Sergeant at Arms of The United States Senate

Sergeant At Arms Of The United States Senate

The Sergeant at Arms of the Senate or originally known as the Doorkeeper of the Senate from the First Congress until the Eighth Congress (April 7, 1789 - March 3, 1803) is the law enforcement officer for the Senate of the United States. One of the chief roles of the Sergeant at Arms is to hold the gavel used at every session. The Sergeant at Arms can also compel the attendance of an absent Senator when ordered to by the Senate.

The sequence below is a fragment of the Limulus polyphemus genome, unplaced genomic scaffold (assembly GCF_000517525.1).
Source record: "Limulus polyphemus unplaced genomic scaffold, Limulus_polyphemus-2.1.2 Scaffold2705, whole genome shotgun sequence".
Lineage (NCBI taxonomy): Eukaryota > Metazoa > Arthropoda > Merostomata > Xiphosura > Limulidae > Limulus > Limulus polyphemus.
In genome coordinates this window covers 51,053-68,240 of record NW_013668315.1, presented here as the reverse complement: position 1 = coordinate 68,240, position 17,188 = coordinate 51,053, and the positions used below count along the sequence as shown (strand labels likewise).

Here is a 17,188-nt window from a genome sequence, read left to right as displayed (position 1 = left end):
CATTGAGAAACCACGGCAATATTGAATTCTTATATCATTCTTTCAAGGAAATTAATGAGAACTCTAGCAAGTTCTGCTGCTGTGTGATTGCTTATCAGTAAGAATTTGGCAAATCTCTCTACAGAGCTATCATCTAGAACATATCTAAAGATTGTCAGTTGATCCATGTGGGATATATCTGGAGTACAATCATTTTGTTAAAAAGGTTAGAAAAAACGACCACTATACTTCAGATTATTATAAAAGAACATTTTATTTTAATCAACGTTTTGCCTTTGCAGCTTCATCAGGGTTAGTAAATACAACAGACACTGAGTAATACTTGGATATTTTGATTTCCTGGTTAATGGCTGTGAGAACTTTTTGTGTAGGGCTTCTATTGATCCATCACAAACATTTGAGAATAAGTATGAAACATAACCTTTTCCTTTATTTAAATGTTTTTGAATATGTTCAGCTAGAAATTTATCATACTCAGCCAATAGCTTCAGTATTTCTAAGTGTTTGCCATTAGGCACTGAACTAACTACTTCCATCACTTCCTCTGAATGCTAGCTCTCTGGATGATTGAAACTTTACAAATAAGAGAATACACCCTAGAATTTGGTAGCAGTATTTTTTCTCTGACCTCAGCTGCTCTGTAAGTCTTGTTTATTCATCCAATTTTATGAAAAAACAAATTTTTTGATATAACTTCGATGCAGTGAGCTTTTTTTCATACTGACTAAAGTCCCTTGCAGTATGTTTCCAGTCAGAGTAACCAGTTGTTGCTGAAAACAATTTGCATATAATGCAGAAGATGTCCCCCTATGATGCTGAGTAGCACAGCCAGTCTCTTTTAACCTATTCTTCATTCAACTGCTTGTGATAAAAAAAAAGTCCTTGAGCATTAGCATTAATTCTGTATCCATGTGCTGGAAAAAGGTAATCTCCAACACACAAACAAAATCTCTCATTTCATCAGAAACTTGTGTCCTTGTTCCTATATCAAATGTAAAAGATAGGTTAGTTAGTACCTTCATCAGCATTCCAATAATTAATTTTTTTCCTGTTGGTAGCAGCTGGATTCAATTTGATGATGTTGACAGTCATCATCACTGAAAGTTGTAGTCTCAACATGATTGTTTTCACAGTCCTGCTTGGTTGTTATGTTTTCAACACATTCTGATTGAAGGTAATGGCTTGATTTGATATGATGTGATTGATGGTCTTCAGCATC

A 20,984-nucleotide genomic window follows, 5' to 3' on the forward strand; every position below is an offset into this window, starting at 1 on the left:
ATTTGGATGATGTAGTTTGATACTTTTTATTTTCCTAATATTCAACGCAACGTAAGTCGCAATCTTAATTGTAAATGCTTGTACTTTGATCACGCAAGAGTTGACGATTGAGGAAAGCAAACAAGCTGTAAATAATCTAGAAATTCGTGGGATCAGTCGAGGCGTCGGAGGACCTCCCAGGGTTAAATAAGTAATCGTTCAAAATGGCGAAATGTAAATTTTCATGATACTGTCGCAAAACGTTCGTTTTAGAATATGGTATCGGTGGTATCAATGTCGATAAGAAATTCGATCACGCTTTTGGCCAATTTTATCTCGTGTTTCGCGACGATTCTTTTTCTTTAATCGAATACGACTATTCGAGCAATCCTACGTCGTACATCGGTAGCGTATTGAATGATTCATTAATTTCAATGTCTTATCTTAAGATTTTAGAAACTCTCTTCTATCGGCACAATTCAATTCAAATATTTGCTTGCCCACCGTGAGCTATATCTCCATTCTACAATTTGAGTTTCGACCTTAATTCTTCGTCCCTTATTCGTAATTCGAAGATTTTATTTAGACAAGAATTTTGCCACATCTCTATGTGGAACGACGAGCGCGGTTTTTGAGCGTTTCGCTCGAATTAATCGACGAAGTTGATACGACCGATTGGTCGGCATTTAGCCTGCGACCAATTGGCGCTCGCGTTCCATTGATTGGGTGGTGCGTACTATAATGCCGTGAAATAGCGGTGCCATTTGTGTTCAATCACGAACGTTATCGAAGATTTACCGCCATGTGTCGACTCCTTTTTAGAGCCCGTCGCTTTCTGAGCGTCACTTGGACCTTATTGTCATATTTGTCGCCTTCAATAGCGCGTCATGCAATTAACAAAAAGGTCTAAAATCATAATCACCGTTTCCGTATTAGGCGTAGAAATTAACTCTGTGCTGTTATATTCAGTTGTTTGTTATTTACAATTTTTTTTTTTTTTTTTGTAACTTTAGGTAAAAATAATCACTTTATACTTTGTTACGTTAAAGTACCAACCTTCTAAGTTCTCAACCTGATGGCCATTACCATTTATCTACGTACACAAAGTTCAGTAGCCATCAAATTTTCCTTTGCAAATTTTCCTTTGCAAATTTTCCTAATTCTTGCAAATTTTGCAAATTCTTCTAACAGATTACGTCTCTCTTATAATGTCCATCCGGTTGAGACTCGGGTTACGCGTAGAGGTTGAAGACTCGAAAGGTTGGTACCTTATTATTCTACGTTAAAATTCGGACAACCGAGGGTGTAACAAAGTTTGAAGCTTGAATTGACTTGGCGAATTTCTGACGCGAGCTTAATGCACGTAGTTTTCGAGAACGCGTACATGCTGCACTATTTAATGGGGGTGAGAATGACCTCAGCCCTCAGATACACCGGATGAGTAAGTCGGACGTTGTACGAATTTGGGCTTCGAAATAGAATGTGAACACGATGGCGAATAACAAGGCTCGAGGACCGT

With the Architect of the Capitol and the House Sergeant at Arms, he serves on the Capitol Police Board, responsible for security around the building.

The Sergeant at Arms can, upon orders of the Senate, arrest any person who violates Senate rules.

Read more about Sergeant At Arms Of The United States Senate:  Office of The Senate Sergeant At Arms, Chief Law Enforcement Officer, Protocol Officer, Executive Officer, The Senate Gavel, Evolution of The Office, List of The Sergeants At Arms of The Senate

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